Copyright

by Mike Masnick


Filed Under:
blind, copyright, treaty, us, wipo



Shameful: US Secrecy Holding Up Treaty To Help Blind Access Copyrighted Works

from the more-of-the-same dept

We've been talking about ACTA and TPP and the ridiculous levels of secrecy around them for a while now, but the US's overly secret policies are showing up in other treaty issues as well. For years, we've been talking about negotiations at WIPO to create a treaty that would provide specific exceptions to copyright law to help the blind get access to works in formats they could read (basically, it would make it so the blind could more easily import braille and other versions that are readable for the visually impaired from other countries). This issue has been out there forever. And while we always hear how important it is that US negotiators rush to get deals like ACTA and TPP done, they've dragged their heels on the treaty for the blind for ages. At the urging of copyright holders, the Obama administration came out against such a treaty a few years ago. And the EU Commission has been against such a treaty for a while as well, claiming that it's just too hard to put in place. Yeah, rush through things like ACTA and TPP... but helping the blind get access to works? That's just too hard...

Over at WIPO, the Standing Committee on Copyright and Related Rights (SCCR) conference is ongoing, and one of the agenda items is this treaty for the blind. One of the key points that have held up negotiations is whether or not this should really be a "treaty." As I understand it, copyright maximalists are scared silly of creating an actual treaty that is focused on "exceptions and limitations," because that might make people realize that exceptions and limitations are a thing they can create whole treaties around... and thus we'd start seeing a lot more of that.

And, in fact, on the agenda at SCCR are two other potential agreements (which are much newer) discussing the possibility of exceptions and limitations in two other areas: education and libraries. As this video, shot by Jamie Love at KEI of Alan Adler, the VP of the Association of American Publishers, shows, he's against these kinds of treaties because the publishers believe that exceptions and limitations are an attack on their rights, and they don't want to support that kind of thing.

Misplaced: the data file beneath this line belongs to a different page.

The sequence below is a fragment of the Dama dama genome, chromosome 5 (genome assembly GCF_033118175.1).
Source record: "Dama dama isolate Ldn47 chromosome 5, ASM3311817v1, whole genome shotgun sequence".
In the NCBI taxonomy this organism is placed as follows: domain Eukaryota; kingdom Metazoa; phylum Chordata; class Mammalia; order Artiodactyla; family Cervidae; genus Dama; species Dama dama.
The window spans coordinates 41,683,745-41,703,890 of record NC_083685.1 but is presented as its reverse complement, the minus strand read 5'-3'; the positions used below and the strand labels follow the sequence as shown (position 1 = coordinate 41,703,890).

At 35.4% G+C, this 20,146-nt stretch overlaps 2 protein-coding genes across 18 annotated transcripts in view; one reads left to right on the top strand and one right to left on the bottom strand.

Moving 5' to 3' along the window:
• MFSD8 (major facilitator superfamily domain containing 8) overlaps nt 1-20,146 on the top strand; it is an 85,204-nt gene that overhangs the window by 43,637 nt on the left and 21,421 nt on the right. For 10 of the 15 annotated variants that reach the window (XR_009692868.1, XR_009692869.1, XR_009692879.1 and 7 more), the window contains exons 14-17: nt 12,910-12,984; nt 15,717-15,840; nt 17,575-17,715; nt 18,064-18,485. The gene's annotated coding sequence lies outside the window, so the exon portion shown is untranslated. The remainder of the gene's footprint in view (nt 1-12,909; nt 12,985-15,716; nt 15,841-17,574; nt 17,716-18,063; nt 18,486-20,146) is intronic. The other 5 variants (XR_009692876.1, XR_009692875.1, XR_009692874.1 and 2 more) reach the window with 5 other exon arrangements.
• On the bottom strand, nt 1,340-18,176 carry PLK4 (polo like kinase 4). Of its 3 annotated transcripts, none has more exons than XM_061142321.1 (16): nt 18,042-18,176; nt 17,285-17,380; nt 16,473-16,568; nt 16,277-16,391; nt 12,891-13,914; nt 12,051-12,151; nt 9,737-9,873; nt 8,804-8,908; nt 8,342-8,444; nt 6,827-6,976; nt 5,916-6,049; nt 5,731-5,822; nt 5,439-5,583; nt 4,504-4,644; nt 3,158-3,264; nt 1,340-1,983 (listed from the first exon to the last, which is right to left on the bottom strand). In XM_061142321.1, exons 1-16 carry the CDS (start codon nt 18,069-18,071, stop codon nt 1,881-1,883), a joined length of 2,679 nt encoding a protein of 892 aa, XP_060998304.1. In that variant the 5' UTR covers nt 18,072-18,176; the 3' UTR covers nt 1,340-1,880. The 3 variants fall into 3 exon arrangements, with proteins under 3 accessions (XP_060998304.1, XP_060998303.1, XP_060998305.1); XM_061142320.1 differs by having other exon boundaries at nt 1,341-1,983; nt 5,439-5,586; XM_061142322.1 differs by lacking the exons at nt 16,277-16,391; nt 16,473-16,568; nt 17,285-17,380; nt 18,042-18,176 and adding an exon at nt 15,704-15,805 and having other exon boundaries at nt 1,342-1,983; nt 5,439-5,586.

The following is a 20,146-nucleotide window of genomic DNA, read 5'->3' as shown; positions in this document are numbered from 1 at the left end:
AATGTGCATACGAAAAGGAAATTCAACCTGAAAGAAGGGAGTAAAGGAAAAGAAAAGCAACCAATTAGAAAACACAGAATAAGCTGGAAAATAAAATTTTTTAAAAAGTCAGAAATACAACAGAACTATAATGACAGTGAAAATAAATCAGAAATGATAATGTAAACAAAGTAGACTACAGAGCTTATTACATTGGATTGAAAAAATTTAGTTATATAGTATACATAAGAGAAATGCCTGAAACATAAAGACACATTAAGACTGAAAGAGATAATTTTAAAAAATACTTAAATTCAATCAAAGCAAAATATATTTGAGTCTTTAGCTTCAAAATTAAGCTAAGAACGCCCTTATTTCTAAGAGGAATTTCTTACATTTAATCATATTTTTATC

What's really disturbing, however, is that despite years and years of work on a treaty for exceptions for the blind, and despite the public's reaction to secret negotiations in the likes of SOPA, ACTA and TPP... the US so far has been keeping the text of what's being discussed a secret. Jamie Love has been explaining that this is creating huge problems at SCCR, because very few people know exactly what's in the text, and they feel that they're wasting time. There had been some hope that a basic agreement might finally have been worked out at this session. But, instead, while lobbyists have been briefed, actual advocates for the blind and the public have been left out in the cold and don't even know what's in the latest draft.

There's no way to describe this other than absolutely shameful on the part of the US government and the Obama administration. It's dragged its feet for years on helping the blind over this issue, even while trying to rush through all sorts of copyright treaties that favor Hollywood. And now, despite all of that, having the US (once again) keep the text a secret... it's just shameful.

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  1. identicon
    Anonymous Coward, 19 Jul 2012 @ 3:12pm

    I wish they'd go blind. I bet they'd suddenly be all about getting those exceptions in place if it made their own lives easier.

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